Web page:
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Marine Ecology Progress Series

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MEPS 435:63-74 (2011)  -  DOI:

Patterns and processes of compositional change in a California epibenthic community

Cascade J. B. Sorte1,2,3,*, John J. Stachowicz1,2

1Department of Evolution and Ecology, University of California, Davis, California 95616, USA
2Bodega Marine Laboratory, University of California, Bodega Bay, California 94923, USA
3Present address: Department of Environmental, Earth and Ocean Sciences, University of Massachusetts, Boston, Massachusetts 02125, USA

ABSTRACT: As human modifications of the earth’s systems have increased, so has interest in understanding past changes in order to predict future ecological trajectories. We compared historical (1969–1971) and contemporary (2005–2009) abundances of species in the marine epibenthic community of Bodega Harbor, California, USA. Between these 2 time periods, we found a decrease in the abundance of native species and an increase in non-native dominance, including of several species that were either rare or absent ~35 yr ago and whose introduction was likely human-mediated. This compositional shift was concurrent with an increase in local water temperature of ~1°C over the same interval. To address the potential role of ocean warming in facilitating the increase of the new dominant species and maintaining compositional shifts, we evaluated the correlation between temperature and recruitment for 15 species. We found that recruitment timing and magnitude were positively related to temperature for non-native species but not for native species overall. Combined with previous results suggesting effects of ocean warming on the relative performance of native vs. non-native species in this community, our study indicates the potential for continued dominance of non-native species in Bodega Harbor due to local temperature increases. Simultaneously, anthropogenic transport has been responsible for several recent introductions of competitively dominant species, and shifts in contaminant loads or other factors between the 2 time periods could also contribute to compositional shifts, both historically and in the future. Our results highlight the need for studies of these additional factors, as well as the mechanisms underlying their effects on compositional shifts, in order to predict future changes.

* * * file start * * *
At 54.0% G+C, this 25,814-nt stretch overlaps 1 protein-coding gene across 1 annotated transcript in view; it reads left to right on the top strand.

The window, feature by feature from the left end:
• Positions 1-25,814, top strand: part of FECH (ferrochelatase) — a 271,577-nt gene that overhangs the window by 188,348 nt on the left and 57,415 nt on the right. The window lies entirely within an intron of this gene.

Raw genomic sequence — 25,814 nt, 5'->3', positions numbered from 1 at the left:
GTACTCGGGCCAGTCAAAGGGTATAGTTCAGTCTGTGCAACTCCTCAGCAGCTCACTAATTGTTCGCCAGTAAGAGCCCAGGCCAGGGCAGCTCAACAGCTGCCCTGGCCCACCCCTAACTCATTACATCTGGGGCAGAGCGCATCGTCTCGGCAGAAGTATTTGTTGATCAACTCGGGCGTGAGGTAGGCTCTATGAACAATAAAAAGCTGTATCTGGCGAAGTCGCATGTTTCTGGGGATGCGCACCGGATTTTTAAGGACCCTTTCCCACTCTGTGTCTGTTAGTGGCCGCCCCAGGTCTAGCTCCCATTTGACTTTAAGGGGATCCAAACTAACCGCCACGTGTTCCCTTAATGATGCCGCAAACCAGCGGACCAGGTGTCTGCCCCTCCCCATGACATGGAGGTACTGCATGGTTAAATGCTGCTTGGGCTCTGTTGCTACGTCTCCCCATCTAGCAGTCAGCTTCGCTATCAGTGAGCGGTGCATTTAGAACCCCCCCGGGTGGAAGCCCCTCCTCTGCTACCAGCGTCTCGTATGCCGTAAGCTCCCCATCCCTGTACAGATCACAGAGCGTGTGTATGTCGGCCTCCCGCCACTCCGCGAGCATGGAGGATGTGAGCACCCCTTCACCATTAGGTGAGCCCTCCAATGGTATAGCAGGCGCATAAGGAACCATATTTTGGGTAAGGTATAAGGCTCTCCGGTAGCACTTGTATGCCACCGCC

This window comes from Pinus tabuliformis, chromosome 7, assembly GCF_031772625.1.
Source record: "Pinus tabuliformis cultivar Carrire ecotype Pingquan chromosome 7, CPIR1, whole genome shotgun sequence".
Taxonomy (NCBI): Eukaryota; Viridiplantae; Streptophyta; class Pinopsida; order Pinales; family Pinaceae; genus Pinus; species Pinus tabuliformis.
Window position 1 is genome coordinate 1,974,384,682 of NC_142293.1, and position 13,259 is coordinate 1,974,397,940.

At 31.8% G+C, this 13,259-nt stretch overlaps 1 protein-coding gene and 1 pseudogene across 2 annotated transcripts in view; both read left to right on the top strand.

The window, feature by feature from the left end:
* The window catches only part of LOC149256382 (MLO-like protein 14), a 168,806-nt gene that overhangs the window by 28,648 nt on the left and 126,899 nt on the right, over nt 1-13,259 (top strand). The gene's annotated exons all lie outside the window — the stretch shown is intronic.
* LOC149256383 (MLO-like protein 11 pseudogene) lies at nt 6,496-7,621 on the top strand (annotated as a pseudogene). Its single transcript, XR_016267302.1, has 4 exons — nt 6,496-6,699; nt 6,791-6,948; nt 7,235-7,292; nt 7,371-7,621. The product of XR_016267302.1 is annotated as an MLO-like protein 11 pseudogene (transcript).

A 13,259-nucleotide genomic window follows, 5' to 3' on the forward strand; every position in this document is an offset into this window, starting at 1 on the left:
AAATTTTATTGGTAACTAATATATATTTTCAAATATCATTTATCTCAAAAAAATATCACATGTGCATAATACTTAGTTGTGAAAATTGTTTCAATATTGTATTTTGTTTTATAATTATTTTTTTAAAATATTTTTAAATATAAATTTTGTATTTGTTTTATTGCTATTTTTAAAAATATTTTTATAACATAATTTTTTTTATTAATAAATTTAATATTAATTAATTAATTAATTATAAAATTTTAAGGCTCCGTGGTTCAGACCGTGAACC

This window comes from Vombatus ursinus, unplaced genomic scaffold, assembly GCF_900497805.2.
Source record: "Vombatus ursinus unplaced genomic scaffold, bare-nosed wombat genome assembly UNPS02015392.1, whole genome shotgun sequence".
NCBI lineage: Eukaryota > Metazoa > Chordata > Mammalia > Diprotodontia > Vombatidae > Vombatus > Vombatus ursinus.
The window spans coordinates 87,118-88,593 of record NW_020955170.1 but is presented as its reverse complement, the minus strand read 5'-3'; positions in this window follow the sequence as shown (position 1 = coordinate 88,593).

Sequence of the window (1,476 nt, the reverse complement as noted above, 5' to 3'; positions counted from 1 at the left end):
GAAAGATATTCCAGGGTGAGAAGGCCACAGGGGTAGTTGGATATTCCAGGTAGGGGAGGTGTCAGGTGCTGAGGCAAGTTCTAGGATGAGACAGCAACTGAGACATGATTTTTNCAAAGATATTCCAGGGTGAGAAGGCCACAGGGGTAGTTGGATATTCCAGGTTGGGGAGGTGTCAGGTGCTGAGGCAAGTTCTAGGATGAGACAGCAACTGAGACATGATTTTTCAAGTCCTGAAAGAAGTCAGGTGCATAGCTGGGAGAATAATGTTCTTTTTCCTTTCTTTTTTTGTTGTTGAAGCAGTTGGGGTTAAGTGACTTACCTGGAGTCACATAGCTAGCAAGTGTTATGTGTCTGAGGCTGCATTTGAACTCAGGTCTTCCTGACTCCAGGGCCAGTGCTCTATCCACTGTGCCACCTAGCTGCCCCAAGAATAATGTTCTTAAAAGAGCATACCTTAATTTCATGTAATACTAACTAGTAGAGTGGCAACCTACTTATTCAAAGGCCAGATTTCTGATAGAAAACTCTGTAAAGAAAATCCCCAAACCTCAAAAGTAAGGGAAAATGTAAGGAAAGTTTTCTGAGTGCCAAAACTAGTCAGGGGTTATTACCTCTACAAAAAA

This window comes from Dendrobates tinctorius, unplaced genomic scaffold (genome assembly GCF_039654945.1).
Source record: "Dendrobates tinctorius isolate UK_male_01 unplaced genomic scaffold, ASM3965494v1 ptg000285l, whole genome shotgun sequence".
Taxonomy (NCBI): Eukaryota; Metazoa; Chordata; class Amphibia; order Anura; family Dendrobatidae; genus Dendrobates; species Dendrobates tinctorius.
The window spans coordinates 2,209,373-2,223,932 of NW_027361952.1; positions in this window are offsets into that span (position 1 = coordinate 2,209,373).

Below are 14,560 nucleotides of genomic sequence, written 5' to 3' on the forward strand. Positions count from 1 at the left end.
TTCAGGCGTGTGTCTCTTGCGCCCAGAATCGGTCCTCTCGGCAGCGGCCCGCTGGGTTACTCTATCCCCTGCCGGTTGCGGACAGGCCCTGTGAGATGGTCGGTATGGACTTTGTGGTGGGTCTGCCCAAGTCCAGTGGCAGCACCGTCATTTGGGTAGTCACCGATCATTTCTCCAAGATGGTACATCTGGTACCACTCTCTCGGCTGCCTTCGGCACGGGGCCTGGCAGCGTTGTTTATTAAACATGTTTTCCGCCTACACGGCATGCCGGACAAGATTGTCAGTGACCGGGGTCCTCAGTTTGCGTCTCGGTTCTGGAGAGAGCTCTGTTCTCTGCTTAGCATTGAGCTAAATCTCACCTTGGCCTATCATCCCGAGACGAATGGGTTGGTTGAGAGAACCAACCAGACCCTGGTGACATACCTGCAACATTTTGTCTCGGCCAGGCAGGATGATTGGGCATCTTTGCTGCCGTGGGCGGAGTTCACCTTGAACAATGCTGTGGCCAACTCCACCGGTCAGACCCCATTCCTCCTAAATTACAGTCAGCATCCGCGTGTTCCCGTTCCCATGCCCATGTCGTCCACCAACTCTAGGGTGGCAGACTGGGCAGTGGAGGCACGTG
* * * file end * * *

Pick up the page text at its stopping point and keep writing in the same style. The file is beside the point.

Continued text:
KEY WORDS: Invasive species · Climate change · Ecological forecasting · Marine ecology · Fouling community

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Cite this article as: Sorte CJB, Stachowicz JJ (2011) Patterns and processes of compositional change in a California epibenthic community. Mar Ecol Prog Ser 435:63-74.

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